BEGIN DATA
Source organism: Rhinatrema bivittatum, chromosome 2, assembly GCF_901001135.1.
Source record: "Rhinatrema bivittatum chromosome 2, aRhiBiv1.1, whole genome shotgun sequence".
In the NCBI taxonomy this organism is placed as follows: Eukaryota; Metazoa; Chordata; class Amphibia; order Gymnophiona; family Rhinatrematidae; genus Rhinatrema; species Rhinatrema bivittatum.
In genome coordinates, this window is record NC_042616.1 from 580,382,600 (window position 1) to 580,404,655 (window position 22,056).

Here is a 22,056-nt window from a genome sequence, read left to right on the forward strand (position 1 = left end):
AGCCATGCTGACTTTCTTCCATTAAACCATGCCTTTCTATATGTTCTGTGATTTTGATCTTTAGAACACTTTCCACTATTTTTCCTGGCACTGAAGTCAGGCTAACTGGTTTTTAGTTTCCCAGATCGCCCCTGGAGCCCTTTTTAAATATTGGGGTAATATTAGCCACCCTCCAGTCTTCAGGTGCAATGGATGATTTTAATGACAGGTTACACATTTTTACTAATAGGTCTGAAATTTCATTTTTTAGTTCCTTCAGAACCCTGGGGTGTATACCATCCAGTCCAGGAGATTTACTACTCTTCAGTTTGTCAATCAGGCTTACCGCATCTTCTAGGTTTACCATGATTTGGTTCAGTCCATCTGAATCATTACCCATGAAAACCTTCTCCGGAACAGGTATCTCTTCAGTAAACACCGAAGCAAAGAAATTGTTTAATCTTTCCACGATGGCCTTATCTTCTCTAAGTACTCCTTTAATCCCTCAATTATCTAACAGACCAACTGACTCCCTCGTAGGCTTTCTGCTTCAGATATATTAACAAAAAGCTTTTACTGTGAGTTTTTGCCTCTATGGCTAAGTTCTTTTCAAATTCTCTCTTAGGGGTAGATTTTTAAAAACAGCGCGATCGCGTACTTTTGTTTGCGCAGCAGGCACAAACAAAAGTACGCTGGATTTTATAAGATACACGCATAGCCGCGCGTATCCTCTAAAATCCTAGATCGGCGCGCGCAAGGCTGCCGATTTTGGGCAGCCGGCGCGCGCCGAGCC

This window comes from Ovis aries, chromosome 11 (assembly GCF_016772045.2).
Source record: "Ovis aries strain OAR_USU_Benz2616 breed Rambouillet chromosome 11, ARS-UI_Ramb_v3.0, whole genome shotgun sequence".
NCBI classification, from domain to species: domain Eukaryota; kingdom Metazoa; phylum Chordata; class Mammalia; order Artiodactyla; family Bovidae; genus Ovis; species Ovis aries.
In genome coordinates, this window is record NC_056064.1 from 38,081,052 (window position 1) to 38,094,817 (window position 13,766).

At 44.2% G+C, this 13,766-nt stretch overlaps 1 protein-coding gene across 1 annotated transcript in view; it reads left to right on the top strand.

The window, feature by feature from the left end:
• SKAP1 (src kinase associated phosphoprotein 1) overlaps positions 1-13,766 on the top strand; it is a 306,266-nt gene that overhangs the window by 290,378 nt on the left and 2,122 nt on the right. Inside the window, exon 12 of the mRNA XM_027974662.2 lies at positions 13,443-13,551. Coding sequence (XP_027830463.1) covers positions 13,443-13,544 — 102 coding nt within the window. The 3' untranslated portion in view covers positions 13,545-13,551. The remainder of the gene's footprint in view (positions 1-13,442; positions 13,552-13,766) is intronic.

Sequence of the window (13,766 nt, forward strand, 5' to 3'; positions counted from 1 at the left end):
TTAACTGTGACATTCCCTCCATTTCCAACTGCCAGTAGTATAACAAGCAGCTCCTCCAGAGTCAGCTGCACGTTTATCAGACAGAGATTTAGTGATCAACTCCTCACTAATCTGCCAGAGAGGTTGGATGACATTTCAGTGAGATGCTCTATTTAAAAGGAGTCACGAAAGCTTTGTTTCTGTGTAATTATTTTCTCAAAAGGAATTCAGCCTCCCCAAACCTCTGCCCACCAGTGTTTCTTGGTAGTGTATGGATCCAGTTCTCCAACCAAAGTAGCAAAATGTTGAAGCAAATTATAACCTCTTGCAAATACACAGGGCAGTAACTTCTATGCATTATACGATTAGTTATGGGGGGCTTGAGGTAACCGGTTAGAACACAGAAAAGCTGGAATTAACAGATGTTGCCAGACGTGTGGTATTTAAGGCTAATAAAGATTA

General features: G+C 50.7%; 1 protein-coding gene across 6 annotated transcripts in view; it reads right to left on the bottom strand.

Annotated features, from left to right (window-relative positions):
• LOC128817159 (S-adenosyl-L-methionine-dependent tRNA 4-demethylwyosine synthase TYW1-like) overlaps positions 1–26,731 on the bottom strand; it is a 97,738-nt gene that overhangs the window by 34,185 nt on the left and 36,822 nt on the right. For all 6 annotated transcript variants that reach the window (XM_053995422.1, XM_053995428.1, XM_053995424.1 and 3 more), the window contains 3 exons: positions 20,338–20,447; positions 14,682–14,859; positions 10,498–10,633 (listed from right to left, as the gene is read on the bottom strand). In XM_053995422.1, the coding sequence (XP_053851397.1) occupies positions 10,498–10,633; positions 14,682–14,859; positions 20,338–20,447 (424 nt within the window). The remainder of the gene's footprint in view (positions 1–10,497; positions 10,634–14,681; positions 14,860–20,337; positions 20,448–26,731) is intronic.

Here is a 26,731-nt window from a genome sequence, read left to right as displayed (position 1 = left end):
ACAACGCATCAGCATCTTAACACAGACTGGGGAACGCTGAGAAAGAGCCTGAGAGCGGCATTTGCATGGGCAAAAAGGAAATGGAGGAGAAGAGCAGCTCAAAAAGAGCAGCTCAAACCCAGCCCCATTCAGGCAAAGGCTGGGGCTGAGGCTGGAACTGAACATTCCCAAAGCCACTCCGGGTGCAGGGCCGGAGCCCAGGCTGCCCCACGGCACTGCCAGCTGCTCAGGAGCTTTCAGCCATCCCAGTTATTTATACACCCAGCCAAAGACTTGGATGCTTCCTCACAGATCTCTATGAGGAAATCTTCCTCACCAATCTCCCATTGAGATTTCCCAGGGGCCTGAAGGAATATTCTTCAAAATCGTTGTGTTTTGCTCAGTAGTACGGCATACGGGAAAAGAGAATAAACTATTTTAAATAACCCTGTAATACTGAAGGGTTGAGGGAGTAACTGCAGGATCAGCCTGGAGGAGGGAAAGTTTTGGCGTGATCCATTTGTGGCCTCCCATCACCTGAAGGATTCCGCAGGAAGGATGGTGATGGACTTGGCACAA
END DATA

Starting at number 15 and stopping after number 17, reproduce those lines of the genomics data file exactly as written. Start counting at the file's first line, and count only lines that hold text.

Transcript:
TTAACTGTGACATTCCCTCCATTTCCAACTGCCAGTAGTATAACAAGCAGCTCCTCCAGAGTCAGCTGCACGTTTATCAGACAGAGATTTAGTGATCAACTCCTCACTAATCTGCCAGAGAGGTTGGATGACATTTCAGTGAGATGCTCTATTTAAAAGGAGTCACGAAAGCTTTGTTTCTGTGTAATTATTTTCTCAAAAGGAATTCAGCCTCCCCAAACCTCTGCCCACCAGTGTTTCTTGGTAGTGTATGGATCCAGTTCTCCAACCAAAGTAGCAAAATGTTGAAGCAAATTATAACCTCTTGCAAATACACAGGGCAGTAACTTCTATGCATTATACGATTAGTTATGGGGGGCTTGAGGTAACCGGTTAGAACACAGAAAAGCTGGAATTAACAGATGTTGCCAGACGTGTGGTATTTAAGGCTAATAAAGATTA

General features: G+C 50.7%; 1 protein-coding gene across 6 annotated transcripts in view; it reads right to left on the bottom strand.

Annotated features, from left to right (window-relative positions):